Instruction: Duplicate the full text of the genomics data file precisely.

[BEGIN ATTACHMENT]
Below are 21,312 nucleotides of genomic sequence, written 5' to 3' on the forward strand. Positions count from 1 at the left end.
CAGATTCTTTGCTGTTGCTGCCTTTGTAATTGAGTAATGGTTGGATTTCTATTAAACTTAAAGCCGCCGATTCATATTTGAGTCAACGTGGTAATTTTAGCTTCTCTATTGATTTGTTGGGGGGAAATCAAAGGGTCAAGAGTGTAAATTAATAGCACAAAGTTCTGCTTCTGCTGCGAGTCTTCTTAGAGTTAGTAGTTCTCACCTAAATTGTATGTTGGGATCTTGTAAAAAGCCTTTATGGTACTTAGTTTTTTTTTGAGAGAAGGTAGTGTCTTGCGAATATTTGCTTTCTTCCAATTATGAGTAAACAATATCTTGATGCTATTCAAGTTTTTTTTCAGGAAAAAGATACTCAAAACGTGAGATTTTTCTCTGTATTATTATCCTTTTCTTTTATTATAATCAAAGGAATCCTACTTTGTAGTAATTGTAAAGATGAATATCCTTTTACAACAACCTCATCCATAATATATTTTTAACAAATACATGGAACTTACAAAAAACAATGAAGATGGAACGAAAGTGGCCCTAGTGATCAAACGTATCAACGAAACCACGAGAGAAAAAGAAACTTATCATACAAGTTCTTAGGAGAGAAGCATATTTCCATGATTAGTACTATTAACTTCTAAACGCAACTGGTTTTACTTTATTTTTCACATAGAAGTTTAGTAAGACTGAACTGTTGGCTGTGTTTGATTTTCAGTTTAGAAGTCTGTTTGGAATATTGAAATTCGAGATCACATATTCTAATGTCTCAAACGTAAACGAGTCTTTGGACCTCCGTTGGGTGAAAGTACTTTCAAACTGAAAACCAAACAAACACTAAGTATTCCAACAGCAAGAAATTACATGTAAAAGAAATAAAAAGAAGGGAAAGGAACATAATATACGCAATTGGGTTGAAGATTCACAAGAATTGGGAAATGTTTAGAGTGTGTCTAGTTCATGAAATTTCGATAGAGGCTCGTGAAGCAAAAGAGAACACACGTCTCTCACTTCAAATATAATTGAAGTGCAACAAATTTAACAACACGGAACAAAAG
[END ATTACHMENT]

Below are 21,312 nucleotides of genomic sequence, written 5' to 3' on the forward strand. Positions count from 1 at the left end.
CAGATTCTTTGCTGTTGCTGCCTTTGTAATTGAGTAATGGTTGGATTTCTATTAAACTTAAAGCCGCCGATTCATATTTGAGTCAACGTGGTAATTTTAGCTTCTCTATTGATTTGTTGGGGGGAAATCAAAGGGTCAAGAGTGTAAATTAATAGCACAAAGTTCTGCTTCTGCTGCGAGTCTTCTTAGAGTTAGTAGTTCTCACCTAAATTGTATGTTGGGATCTTGTAAAAAGCCTTTATGGTACTTAGTTTTTTTTTGAGAGAAGGTAGTGTCTTGCGAATATTTGCTTTCTTCCAATTATGAGTAAACAATATCTTGATGCTATTCAAGTTTTTTTTCAGGAAAAAGATACTCAAAACGTGAGATTTTTCTCTGTATTATTATCCTTTTCTTTTATTATAATCAAAGGAATCCTACTTTGTAGTAATTGTAAAGATGAATATCCTTTTACAACAACCTCATCCATAATATATTTTTAACAAATACATGGAACTTACAAAAAACAATGAAGATGGAACGAAAGTGGCCCTAGTGATCAAACGTATCAACGAAACCACGAGAGAAAAAGAAACTTATCATACAAGTTCTTAGGAGAGAAGCATATTTCCATGATTAGTACTATTAACTTCTAAACGCAACTGGTTTTACTTTATTTTTCACATAGAAGTTTAGTAAGACTGAACTGTTGGCTGTGTTTGATTTTCAGTTTAGAAGTCTGTTTGGAATATTGAAATTCGAGATCACATATTCTAATGTCTCAAACGTAAACGAGTCTTTGGACCTCCGTTGGGTGAAAGTACTTTCAAACTGAAAACCAAACAAACACTAAGTATTCCAACAGCAAGAAATTACATGTAAAAGAAATAAAAAGAAGGGAAAGGAACATAATATACGCAATTGGGTTGAAGATTCACAAGAATTGGGAAATGTTTAGAGTGTGTCTAGTTCATGAAATTTCGATAGAGGCTCGTGAAGCAAAAGAGAACACACGTCTCTCACTTCAAATATAATTGAAGTGCAACAAATTTAACAACACGGAACAAAAG